36OklahomaOKOklahoma CityNovember 16, 190769,898.87181,0373,751,616
37OregonORSalemFebruary 14, 185998,378.54254,7993,831,073
38PennsylvaniaPAHarrisburgDecember 12, 178746,054.35119,28012,702,887
39Rhode IslandRIProvidenceMay 19, 17901,544.894,0011,052,931
40South CarolinaSCColumbiaMay 23, 178832,020.4982,9334,625,401
41South DakotaSDPierreNovember 2, 188977,115.68199,729814,191
42TennesseeTNNashvilleJune 1, 179642,144.25109,1536,346,275
43TexasTXAustinDecember 29, 1845268,596.46695,66225,146,105
44UtahUTSalt Lake CityJanuary 4, 189684,896.88219,8822,763,888
45VermontVTMontpelierMarch 4, 17919,616.3624,906625,745
46VirginiaVARichmondJune 25, 178842,774.93110,7878,001,045
47WashingtonWAOlympiaNovember 11, 188971,297.95184,6616,724,543
48West VirginiaWVCharlestonJune 20, 186324,230.0462,7561,853,011
49WisconsinWIMadisonMay 29, 184865,496.38169,6355,687,289
50WyomingWYCheyenneJuly 10, 189097,813.01253,335563,767
S.N.Other AreasAbbreviationsCapitalTotal Area (sq mi)Total area (km²)Census population, April 1, 2010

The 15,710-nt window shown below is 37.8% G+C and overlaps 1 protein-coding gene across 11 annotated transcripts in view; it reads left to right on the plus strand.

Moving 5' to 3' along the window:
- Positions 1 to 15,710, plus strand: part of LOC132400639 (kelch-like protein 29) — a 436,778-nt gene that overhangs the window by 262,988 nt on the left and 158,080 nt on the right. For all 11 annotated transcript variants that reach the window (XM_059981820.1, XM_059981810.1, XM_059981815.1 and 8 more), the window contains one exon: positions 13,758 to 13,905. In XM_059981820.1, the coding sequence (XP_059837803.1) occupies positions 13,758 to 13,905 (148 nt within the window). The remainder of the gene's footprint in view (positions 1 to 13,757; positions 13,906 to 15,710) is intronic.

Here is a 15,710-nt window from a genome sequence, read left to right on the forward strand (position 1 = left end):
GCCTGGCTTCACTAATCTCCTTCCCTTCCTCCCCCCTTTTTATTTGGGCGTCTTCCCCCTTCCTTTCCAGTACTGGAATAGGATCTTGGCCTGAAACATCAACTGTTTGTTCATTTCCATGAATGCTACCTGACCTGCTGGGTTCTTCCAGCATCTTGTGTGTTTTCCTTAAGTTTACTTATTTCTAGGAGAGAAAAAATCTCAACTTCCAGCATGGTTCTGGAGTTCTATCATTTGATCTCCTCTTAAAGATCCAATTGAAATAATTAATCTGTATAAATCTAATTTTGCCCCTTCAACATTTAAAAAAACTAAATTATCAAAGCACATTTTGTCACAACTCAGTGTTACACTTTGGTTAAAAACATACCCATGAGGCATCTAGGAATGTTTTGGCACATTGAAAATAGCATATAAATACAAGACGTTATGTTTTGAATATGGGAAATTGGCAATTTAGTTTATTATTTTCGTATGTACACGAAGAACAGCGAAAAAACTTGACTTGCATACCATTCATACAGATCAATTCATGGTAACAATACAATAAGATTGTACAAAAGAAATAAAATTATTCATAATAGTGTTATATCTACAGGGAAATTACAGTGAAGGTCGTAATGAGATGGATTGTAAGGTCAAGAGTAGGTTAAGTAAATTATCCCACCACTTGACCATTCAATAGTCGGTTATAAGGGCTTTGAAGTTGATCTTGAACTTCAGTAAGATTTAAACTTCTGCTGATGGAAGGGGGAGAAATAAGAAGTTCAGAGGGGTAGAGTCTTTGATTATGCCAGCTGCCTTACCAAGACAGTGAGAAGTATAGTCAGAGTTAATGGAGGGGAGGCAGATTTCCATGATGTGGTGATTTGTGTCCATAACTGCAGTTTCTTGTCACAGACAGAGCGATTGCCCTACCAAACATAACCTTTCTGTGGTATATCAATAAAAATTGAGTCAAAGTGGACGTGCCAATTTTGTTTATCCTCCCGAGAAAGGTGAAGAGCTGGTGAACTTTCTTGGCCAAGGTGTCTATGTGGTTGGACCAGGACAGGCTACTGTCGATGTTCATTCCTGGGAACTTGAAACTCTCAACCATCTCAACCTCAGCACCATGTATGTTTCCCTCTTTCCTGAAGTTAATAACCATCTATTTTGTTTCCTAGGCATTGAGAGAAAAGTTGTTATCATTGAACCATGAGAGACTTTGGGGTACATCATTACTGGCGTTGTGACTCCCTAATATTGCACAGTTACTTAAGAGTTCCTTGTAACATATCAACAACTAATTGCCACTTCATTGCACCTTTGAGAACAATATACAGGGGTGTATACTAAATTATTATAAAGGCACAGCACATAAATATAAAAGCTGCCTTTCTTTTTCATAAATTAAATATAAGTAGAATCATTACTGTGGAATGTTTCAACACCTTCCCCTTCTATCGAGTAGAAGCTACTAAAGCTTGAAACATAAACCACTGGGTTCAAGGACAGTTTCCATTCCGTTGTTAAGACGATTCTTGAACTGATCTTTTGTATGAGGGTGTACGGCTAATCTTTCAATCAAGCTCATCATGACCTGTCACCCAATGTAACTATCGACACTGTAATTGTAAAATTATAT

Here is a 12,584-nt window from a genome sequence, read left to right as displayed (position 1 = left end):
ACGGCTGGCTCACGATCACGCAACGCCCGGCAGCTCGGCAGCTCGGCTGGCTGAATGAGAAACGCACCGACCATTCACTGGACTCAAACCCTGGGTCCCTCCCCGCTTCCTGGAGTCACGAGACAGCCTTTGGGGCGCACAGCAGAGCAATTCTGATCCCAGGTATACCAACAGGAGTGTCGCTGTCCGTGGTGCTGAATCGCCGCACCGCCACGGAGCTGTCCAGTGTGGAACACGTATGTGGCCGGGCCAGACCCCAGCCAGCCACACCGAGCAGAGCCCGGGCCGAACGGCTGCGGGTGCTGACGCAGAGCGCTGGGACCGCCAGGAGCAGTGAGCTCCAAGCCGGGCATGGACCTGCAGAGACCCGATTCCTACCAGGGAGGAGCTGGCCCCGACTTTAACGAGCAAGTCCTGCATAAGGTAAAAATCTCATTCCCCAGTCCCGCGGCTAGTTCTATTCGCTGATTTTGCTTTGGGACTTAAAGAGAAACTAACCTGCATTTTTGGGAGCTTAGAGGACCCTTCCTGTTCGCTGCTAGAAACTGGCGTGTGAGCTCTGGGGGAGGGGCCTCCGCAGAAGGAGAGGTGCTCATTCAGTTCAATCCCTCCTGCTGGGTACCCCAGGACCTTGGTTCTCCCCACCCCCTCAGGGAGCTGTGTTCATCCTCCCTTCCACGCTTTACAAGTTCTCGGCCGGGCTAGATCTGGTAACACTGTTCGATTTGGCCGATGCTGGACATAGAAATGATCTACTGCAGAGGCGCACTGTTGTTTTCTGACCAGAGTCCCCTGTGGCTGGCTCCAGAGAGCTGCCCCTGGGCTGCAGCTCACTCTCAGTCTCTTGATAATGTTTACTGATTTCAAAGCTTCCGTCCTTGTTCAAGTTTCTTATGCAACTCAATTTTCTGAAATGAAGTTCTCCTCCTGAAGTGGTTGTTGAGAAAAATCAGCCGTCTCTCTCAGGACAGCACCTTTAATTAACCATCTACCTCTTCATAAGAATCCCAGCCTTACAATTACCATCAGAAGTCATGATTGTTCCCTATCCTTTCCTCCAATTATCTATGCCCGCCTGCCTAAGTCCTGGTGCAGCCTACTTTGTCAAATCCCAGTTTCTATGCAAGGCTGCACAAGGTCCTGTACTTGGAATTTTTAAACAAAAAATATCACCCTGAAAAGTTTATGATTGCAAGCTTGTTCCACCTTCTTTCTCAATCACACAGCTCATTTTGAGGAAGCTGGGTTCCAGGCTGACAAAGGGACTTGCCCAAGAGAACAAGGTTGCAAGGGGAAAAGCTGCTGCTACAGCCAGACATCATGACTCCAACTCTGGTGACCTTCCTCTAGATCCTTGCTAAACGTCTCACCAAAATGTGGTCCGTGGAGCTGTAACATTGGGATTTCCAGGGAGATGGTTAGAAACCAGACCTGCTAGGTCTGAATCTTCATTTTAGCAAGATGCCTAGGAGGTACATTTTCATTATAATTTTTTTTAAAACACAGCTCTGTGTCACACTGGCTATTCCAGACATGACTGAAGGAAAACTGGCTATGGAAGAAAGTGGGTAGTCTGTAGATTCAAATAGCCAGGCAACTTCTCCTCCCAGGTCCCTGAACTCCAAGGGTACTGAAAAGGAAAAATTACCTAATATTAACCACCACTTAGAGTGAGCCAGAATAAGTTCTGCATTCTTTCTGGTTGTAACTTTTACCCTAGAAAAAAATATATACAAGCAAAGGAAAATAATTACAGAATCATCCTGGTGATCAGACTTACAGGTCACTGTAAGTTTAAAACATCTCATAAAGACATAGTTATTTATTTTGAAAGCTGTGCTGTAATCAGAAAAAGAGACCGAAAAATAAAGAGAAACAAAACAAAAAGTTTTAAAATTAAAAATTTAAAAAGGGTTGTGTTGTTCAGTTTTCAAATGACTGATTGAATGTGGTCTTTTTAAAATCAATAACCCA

1American SamoaASPago Pago581.051,50555,519
2District of ColumbiaDC 68.34177601,767
3GuamGUHagåtña570.621,478159,358
4Minor Outlying IslandsUMWashington, D.C. (Administrative center)16.0041208
5Northern Mariana IslandsMPSaipan1,975.575,11753,883
6Puerto RicoPRSan Juan5,324.8413,7913,726,157
7United States Virgin IslandsVICharlotte Amalie732.931,898106,405
S.N.TotalTotal Area (sq mi)Total area (km²)Census population, April 1, 2010
1Contiguous United States3,120,426.478,081,867308,156,338
250 states and District of Columbia3,796,742.239,833,517308,758,105
3All U.S. territory3,805,943.269,857,348312,913,872